Some people reading this may be thinking, “Sure! You are one to talk! First you change instead of writing about it!” To them I quote, “Words have power. They affect the mind in a pronounced way. Whether they are spoken or written, they are powerful influences. While what you say to others is important, even more important is what you say to yourself”. I also say that change comes from within and little changes come together to pronounce a big change. Change can be as little as consuming less and preserving more or as big as developing, mass producing and marketing a green product.

One thing is for sure. If we don’t do or create something or find a solution that is so phenomenal – phenomenal enough to the extent of Apple’s iPhone or Google’s search engine, it will be very late. Nature will have the last laugh but we won’t be laughing alongside it.

 


Friday, 26 February 2016

Benne Masala!


On a second visit to Bangalore, this time turned out to be more relaxing. Besides, I got to relish food from a famous and old hotel.Whatever new cuisine that catches our fancy, we still cannot let go of our native's cuisine. South Indian cuisine will continue to be at the top in my list of favourite foods. And in South Indian cuisine, the Dosa is my most cherished food. The thin and 'usually' subtle crisp dosa is a rice pancake which is served with piping hot sambar and chutney.

So I was very much intrigued and curious when my brother told about this place - CTR - Central Tiffin Room (Shri Sagar) in Bangalore, noted for its Benne Masala Dosas. Getting to the place was as usual irritating, what with the city's sluggish traffic. The Uber ride left us far ahead of the exact place and we had to ask for directions. The street was too crowded and was filled with shops of all sorts. It reminded me of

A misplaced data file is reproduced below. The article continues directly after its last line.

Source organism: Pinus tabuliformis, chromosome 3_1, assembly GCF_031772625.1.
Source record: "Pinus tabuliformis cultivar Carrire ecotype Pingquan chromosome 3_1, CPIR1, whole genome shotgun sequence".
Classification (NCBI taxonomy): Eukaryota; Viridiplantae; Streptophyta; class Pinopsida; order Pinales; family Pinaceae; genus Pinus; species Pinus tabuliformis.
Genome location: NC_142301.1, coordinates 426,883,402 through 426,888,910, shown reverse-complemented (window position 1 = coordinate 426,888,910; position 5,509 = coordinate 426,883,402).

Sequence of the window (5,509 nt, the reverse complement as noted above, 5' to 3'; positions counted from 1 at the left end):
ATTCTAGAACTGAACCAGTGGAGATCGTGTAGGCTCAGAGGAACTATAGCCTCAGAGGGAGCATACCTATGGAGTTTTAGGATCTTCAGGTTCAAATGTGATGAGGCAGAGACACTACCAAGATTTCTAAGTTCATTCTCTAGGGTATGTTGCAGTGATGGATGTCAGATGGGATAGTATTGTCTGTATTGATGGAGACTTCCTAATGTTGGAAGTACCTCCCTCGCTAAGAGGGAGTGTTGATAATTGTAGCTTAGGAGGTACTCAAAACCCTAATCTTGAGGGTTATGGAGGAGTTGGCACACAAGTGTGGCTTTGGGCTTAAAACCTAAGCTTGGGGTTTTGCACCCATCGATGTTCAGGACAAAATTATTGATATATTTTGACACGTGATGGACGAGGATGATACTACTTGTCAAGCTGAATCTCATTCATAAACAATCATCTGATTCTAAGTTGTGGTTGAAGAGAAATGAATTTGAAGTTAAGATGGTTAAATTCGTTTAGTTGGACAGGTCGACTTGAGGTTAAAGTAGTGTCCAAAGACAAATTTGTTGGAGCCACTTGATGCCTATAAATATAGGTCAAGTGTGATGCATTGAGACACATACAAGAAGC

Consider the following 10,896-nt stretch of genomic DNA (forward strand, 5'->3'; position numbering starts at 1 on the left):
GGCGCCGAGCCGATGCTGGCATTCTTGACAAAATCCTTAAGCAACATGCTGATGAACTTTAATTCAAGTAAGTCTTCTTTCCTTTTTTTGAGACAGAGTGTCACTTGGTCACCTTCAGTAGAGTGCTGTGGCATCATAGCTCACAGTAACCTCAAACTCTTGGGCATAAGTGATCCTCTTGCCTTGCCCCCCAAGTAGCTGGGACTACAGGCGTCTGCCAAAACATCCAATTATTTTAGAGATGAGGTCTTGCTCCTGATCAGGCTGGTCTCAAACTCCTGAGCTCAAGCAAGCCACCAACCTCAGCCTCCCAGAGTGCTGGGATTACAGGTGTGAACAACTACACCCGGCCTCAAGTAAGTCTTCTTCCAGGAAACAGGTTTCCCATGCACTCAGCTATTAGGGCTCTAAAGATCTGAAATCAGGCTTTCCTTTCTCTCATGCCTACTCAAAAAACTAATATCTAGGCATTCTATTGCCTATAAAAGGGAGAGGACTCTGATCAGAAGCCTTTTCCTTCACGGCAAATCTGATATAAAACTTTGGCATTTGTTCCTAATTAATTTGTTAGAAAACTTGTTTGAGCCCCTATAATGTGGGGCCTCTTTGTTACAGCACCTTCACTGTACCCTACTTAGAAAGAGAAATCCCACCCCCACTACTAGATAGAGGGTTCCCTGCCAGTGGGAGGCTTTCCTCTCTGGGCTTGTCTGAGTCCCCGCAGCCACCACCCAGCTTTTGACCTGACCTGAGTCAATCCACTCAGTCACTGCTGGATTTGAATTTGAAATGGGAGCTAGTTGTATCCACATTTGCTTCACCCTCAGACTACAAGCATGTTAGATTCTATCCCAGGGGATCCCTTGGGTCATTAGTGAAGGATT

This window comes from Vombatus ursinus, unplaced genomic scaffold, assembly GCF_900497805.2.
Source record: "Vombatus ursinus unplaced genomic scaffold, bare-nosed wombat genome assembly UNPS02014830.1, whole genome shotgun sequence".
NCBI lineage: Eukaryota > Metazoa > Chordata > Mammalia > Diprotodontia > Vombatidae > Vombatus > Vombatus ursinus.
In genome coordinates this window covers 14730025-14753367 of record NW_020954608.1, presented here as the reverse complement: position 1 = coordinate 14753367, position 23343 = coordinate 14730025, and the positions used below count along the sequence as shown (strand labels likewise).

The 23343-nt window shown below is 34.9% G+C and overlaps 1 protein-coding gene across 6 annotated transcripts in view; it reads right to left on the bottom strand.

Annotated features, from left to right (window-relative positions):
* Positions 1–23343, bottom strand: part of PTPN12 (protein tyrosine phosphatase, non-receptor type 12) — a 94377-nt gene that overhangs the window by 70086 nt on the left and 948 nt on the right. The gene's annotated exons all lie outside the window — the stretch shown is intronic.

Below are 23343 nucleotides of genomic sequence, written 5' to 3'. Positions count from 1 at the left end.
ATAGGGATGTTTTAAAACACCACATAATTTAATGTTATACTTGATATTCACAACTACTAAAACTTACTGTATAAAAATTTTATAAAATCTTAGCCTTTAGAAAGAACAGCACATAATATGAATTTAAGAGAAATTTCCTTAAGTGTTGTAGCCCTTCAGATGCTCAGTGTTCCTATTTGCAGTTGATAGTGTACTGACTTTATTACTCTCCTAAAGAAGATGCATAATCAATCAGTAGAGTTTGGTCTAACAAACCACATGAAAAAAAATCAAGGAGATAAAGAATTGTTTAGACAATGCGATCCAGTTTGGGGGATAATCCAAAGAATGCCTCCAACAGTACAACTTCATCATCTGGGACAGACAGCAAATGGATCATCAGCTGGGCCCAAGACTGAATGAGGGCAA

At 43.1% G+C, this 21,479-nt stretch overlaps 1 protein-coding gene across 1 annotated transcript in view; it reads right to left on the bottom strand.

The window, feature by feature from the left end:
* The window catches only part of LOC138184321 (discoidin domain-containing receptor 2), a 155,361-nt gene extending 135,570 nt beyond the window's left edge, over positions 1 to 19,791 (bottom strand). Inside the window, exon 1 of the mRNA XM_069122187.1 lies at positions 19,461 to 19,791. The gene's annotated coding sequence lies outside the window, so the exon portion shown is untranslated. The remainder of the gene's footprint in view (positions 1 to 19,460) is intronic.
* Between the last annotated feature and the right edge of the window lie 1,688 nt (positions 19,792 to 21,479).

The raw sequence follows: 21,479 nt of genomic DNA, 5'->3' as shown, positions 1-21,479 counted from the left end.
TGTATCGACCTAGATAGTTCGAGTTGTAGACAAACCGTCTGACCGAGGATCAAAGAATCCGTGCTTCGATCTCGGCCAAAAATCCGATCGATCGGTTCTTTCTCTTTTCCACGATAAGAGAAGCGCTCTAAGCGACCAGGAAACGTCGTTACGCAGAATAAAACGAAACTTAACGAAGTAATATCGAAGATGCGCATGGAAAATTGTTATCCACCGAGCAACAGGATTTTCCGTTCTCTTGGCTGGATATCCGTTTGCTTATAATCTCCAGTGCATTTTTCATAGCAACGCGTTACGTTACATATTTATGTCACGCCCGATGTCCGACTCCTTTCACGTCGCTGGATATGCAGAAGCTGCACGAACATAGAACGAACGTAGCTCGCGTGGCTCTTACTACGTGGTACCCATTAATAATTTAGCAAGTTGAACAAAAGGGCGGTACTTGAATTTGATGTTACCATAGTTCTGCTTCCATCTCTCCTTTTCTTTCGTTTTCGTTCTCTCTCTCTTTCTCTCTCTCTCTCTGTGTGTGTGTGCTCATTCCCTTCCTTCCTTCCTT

T Nagar in Chennai. Finally after finding our feet in the wave of people, we found the hotel. We were completely taken aback. The building looked decrepit but also sort of quaint. Inside, it was jam packed. As soon as we entered, the smell of butter hit our noses. Waiters were bringing trays of plates filled with the most picturesque and seriously attractive dosas. We were given a table within 5 minutes. It seemed as if all of the customers inside were eating only one thing. DOSAS! We ordered three sets of Benne Masala and two filter coffees. The waiter was sort of irritating when he asked repetitively, "Is that all?", as if subtly telling us "Eat fast and get the hell out". It took less than 2 minutes for them to bring. No words can do justice to the below picture.